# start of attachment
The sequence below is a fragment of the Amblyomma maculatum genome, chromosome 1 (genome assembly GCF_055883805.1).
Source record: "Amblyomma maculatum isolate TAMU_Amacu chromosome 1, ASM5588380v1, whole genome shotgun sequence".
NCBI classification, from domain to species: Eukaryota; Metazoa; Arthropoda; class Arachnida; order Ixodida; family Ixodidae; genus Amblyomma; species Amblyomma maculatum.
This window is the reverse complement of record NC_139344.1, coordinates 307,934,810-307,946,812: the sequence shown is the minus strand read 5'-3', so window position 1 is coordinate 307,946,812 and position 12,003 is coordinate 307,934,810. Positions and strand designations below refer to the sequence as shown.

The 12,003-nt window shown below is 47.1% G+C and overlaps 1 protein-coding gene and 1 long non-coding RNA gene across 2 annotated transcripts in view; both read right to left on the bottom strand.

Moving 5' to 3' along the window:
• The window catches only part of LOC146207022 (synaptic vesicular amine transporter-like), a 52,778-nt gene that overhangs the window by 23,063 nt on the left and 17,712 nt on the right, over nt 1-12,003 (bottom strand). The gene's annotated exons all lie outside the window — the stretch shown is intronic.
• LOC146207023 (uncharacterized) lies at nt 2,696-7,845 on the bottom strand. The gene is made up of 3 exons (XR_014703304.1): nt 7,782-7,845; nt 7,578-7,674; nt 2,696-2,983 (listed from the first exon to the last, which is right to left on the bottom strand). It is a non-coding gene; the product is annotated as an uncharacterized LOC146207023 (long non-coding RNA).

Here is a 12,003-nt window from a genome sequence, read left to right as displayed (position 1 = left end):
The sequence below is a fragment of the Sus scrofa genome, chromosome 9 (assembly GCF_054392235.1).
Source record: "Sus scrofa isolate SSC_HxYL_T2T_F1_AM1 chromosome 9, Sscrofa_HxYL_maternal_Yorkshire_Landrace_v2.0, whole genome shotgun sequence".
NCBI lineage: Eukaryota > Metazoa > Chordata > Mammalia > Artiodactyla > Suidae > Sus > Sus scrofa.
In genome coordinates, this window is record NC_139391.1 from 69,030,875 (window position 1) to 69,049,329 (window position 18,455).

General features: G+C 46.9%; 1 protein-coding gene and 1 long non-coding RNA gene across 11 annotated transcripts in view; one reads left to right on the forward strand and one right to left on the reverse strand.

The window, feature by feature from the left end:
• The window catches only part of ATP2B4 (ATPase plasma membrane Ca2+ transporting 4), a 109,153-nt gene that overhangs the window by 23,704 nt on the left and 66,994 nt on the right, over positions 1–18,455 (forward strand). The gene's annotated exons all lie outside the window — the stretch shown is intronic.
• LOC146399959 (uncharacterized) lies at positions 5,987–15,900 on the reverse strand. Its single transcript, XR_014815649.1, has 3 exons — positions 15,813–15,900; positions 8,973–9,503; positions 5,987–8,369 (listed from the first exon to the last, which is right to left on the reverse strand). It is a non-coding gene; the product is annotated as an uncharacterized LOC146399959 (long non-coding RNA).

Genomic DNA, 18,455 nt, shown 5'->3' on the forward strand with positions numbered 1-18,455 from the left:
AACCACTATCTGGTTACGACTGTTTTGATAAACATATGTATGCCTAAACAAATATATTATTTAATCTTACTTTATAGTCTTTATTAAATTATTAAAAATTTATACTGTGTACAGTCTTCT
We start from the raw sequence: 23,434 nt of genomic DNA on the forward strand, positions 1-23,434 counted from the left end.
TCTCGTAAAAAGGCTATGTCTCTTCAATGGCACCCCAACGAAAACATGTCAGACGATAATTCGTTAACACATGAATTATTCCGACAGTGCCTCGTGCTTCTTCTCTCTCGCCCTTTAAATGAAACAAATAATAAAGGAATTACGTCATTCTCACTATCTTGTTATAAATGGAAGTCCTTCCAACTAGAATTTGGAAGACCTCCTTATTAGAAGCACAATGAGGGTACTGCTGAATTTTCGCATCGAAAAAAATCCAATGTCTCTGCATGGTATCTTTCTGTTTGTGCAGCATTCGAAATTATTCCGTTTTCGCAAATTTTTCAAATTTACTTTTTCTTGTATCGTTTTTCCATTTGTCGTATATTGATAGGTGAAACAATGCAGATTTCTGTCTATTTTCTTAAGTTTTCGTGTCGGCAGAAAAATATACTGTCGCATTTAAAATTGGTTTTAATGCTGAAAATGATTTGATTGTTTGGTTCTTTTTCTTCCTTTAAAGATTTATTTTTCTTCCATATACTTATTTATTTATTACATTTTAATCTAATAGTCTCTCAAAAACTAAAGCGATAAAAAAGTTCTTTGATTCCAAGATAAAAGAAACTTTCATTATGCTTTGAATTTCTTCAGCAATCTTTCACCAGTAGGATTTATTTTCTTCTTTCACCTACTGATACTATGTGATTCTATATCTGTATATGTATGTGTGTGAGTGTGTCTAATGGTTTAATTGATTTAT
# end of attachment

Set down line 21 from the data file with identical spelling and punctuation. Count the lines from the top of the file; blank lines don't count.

TCTCGTAAAAAGGCTATGTCTCTTCAATGGCACCCCAACGAAAACATGTCAGACGATAATTCGTTAACACATGAATTATTCCGACAGTGCCTCGTGCTTCTTCTCTCTCGCCCTTTAAATGAAACAAATAATAAAGGAATTACGTCATTCTCACTATCTTGTTATAAATGGAAGTCCTTCCAACTAGAATTTGGAAGACCTCCTTATTAGAAGCACAATGAGGGTACTGCTGAATTTTCGCATCGAAAAAAATCCAATGTCTCTGCATGGTATCTTTCTGTTTGTGCAGCATTCGAAATTATTCCGTTTTCGCAAATTTTTCAAATTTACTTTTTCTTGTATCGTTTTTCCATTTGTCGTATATTGATAGGTGAAACAATGCAGATTTCTGTCTATTTTCTTAAGTTTTCGTGTCGGCAGAAAAATATACTGTCGCATTTAAAATTGGTTTTAATGCTGAAAATGATTTGATTGTTTGGTTCTTTTTCTTCCTTTAAAGATTTATTTTTCTTCCATATACTTATTTATTTATTACATTTTAATCTAATAGTCTCTCAAAAACTAAAGCGATAAAAAAGTTCTTTGATTCCAAGATAAAAGAAACTTTCATTATGCTTTGAATTTCTTCAGCAATCTTTCACCAGTAGGATTTATTTTCTTCTTTCACCTACTGATACTATGTGATTCTATATCTGTATATGTATGTGTGTGAGTGTGTCTAATGGTTTAATTGATTTAT